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Last week, a Florida-based medical group called The Wellness Company made a big announcement: It would provide free care to those affected by the February train derailment in East Palestine, Ohio. Residents, the company said, could simply go to a website to “register to receive free acute virtual care with a licensed doctor or medical provider.” Right away, the offer made headlines. Fox News ran a story; Kaiser Health News gave it a nod in a morning roundup.

“I founded this company to put patients before profits,” wrote Wellness Company founder Foster Coulson in a press release, “and that is exactly what we are doing.”

What that high-minded rhetoric doesn’t mention, though, is that The Wellness Company is not just an ordinary medical practice of community-minded physicians. Rather, it is a new company that says it is part of the right-wing “medical freedom” movement—which sees government interference in health care as dangerous. Over the last three years of the pandemic, the movement has grown as it opposes vaccine requirements and public health protections.

The Wellness Company’s top leaders have been at the center of this push. The organization’s chief scientific officer is Dr. Peter McCullough, a cardiologist who has garnered a massive following for his warnings about the supposed dangers of the Covid vaccines. Because of his statements about the vaccines, the American Board of Internal Medicine recommended last year that Dr. McCullough be stripped of his board certifications in internal medicine. The Wellness Company’s senior advisor is Dr. Paul Alexander, a former Trump official who participated in the anti-vaccine trucker convoys and called for officials who promoted the Covid vaccines to be imprisoned. 

The Wellness Company declined to provide any details about how exactly a supplement and telehealth company focused on “medical freedom” planned to provide the services promised to those who had been exposed to toxic chemicals in Ohio.

But as Coulson himself noted in his press release, “East Palestine is simply not able to handle the magnitude of the crisis they are now facing.” Indeed, while the derailment has become a nexus for swirling rightwing conspiracy theories, it’s true that residents are desperate—the US government has been widely criticized for its failure to provide information and relief in the wake of the derailment.

The lack of clear public health guidance leaves victims searching for care and solutions, says Anna Swan, a postdoctoral scholar studying disinformation with the University of Washington’s Center for an Informed Public. “Offering free health care services when something like this happens appears to be a generous and selfless move on the surface—and one that is ostensibly not being taken by the health care system writ large,” she wrote in an email. Yet Swan doesn’t think The Wellness Company’s motives are as pure as they claim. Rather, she sees their offer as an example of “the ‘wellness’ industry’s continued reliance on emotional and moral appeals that take advantage of moments of tragedy, pain, or uncertainty.”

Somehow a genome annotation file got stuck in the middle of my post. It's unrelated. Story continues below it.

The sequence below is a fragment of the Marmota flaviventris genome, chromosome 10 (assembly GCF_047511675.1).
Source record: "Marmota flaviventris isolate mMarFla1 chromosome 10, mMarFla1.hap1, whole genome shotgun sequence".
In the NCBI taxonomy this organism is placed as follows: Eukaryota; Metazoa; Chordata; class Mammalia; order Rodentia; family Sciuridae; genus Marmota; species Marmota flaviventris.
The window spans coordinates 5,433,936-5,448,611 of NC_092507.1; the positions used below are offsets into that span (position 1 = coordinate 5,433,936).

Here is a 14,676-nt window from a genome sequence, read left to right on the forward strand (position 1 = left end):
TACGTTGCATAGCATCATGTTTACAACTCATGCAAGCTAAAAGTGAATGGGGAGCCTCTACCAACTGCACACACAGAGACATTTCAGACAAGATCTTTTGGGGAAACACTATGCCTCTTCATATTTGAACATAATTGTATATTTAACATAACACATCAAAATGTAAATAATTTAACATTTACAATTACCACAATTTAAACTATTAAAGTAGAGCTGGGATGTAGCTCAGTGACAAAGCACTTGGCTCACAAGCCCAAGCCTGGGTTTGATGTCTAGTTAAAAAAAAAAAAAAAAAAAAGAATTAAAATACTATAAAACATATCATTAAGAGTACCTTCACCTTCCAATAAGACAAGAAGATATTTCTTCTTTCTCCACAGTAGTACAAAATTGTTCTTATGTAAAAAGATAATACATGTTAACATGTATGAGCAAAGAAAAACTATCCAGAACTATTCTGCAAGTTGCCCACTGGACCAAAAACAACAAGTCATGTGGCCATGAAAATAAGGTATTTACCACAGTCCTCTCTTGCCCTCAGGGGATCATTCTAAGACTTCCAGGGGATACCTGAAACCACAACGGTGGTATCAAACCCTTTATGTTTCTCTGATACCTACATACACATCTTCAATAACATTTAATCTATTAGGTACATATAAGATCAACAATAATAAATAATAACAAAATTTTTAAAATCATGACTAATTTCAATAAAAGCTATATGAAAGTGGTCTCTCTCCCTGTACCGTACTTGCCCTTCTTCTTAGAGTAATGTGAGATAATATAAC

Founded in June 2022, The Wellness Company is the project of Canadian entrepreneur Foster Coulson, whose family made its fortune manufacturing firefighting planes. In a September episode of a right-wing podcast called House of Mears, Coulson told the origin story. He met the late Dr. Vladimir Zelenko through an employee who accompanied him as a security detail on a trip to Bolivia in 2019. A year later, in 2020, Coulson called Zelenko, who had by then gained national notoriety for his early promotion of the anti-malarial drug hydroxychloroquine as a treatment for Covid. The Trump administration touted the drug as a Covid cure, despite the lack of evidence that the treatment was effective, after consulting with Zelenko. When Coulson spoke to Zelenko, he was intrigued.

“We just had this connection,” Coulson recalled of their first phone call in 2020. “I knew in my heart that I needed to help him.”

Zelenko died of lung cancer in 2022, but Coulson says The Wellness Company is carrying on the doctor’s commitment to medical freedom. Its good works include selling supplements and telehealth consultations “to build a plan for you to de-prescribe from Big Pharma once and for all.”

In an “annual letter” that he published on the website, Coulson emphasized his altruistic motivations, accusing unspecified “other medical freedom companies” of unbridled greed. “They are owned by their donors and funded with dark money, or were created by big pharma, or led by billionaire crypto pedophiles,” he wrote. “Their motives always lead to the same places every single time: Fame, Money and Power.” The Wellness Company’s website prominently displays a quote from McCullough: “We refuse to profit from your sickness. Join the fight for medical freedom by supporting TWC.”

Yet in the ten months since he founded the company, Coulson and the other Wellness Company top brass have sought a certain kind of fame. All have been busy making media appearances on popular right-wing broadcasts. In October, Coulson was interviewed about The Wellness Company by Fox News’ Tucker Carlson. In January, McCullough promoted the company on conspiracy theorist Alex Jones’ show. In an email to Mother Jones, McCullough wrote that he chose to appear on Alex Jones’ show because it “is important to reach all audiences since the COVID-19 vaccines have caused record injuries, disabilities, and death.” (McCullough, who had been banned from Twitter for spreading misinformation about Covid vaccines was reinstated in December.)

Stew Peters, the former bounty-hunter-turned live streamer with strong ties to white nationalist groups, offers a Wellness Company discount code. So does the website of the pro-Trump social media influencer duo Diamond and Silk. (Diamond died from a heart condition in January.)